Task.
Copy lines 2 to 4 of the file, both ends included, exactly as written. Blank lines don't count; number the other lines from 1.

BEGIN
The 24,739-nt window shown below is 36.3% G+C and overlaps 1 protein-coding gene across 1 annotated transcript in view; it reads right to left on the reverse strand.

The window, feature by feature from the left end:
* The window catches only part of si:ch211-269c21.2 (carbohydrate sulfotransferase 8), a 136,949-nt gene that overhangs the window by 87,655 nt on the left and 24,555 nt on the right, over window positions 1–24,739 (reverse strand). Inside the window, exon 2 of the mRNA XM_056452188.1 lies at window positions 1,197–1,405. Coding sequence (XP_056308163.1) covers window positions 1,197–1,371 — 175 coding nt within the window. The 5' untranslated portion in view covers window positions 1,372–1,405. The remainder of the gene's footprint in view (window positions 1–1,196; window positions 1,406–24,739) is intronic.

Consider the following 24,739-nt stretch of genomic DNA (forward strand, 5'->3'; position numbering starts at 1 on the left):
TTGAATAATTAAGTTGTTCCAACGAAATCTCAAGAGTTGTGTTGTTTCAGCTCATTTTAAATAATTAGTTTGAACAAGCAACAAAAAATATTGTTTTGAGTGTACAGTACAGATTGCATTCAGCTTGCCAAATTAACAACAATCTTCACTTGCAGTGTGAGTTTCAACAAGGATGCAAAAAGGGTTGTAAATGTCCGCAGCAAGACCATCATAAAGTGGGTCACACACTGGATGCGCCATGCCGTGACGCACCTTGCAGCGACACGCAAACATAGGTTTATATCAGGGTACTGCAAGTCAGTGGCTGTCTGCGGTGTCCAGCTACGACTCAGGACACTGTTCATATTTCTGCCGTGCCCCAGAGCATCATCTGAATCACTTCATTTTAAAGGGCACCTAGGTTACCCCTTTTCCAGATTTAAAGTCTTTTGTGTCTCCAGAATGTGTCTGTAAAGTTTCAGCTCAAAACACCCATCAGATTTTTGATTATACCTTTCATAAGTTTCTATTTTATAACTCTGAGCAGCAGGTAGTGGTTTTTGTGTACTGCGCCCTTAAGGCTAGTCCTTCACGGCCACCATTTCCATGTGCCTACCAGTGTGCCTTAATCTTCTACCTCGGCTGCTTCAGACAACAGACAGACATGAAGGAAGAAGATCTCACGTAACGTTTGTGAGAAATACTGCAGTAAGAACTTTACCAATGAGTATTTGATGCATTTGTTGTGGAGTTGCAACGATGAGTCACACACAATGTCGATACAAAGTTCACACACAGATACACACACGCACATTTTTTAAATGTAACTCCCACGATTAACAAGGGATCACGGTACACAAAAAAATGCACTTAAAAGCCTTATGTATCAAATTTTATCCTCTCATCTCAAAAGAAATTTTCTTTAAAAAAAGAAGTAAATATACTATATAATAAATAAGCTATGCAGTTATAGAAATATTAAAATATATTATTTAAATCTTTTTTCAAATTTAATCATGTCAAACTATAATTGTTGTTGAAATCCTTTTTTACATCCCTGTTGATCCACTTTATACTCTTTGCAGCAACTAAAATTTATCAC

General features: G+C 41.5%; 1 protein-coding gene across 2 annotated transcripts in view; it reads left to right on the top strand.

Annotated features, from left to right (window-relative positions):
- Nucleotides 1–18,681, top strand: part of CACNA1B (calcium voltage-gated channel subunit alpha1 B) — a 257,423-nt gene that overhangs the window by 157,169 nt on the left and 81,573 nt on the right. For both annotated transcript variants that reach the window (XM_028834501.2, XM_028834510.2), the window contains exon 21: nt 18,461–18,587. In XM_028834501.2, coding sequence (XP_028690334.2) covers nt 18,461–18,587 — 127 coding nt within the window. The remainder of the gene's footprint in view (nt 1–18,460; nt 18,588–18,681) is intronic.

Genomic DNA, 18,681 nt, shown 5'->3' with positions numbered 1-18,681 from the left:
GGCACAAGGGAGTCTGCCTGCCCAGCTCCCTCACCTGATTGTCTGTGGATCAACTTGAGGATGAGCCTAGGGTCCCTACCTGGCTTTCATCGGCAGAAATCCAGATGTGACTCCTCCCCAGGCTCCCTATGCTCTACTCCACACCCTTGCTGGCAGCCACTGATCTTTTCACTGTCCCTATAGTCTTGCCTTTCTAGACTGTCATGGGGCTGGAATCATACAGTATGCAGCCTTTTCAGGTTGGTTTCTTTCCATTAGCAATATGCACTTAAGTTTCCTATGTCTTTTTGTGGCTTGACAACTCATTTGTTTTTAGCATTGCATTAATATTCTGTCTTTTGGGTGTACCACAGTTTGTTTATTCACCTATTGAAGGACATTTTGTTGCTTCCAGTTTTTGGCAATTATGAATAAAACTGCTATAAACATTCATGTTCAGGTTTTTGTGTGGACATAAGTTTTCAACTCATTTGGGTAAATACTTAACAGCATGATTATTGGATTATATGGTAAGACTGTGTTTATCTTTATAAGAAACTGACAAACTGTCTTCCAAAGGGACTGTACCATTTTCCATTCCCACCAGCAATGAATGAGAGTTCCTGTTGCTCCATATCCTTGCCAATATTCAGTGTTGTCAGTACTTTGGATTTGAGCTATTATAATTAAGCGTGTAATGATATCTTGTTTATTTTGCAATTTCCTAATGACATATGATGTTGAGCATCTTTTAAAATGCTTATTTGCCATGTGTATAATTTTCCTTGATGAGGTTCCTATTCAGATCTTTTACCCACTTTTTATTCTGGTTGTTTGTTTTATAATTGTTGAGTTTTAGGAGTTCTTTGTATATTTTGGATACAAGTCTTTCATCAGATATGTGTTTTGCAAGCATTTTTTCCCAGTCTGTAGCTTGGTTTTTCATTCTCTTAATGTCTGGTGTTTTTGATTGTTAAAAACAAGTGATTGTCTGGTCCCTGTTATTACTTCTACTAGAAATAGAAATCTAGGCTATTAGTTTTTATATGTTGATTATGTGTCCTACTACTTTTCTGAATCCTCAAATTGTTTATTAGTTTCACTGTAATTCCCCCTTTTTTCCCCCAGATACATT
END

The window, feature by feature from the left end:
* The window catches only part of si:ch211-269c21.2 (carbohydrate sulfotransferase 8), a 136,949-nt gene that overhangs the window by 87,655 nt on the left and 24,555 nt on the right, over window positions 1–24,739 (reverse strand). Inside the window, exon 2 of the mRNA XM_056452188.1 lies at window positions 1,197–1,405. Coding sequence (XP_056308163.1) covers window positions 1,197–1,371 — 175 coding nt within the window. The 5' untranslated portion in view covers window positions 1,372–1,405. The remainder of the gene's footprint in view (window positions 1–1,196; window positions 1,406–24,739) is intronic.

Consider the following 24,739-nt stretch of genomic DNA (forward strand, 5'->3'; position numbering starts at 1 on the left):